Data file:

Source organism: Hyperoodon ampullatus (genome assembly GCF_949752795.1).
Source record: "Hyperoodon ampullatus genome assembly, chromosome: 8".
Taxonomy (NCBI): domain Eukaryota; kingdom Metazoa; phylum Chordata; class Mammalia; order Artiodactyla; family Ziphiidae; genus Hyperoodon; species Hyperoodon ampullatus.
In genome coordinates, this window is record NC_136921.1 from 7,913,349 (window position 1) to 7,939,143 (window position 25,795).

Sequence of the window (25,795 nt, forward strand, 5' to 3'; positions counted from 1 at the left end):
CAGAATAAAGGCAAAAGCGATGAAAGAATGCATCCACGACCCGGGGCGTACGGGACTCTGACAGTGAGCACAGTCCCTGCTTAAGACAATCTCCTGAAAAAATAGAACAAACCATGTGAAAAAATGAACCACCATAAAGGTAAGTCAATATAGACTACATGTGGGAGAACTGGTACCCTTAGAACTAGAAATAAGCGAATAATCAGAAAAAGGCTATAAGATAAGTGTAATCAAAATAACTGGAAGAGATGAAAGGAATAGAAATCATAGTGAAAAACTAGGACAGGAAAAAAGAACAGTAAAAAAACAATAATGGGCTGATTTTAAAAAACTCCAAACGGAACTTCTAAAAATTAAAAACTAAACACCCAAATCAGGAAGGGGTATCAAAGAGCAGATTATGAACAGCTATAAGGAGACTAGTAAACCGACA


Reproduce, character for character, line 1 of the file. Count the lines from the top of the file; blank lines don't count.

Source organism: Hyperoodon ampullatus (genome assembly GCF_949752795.1).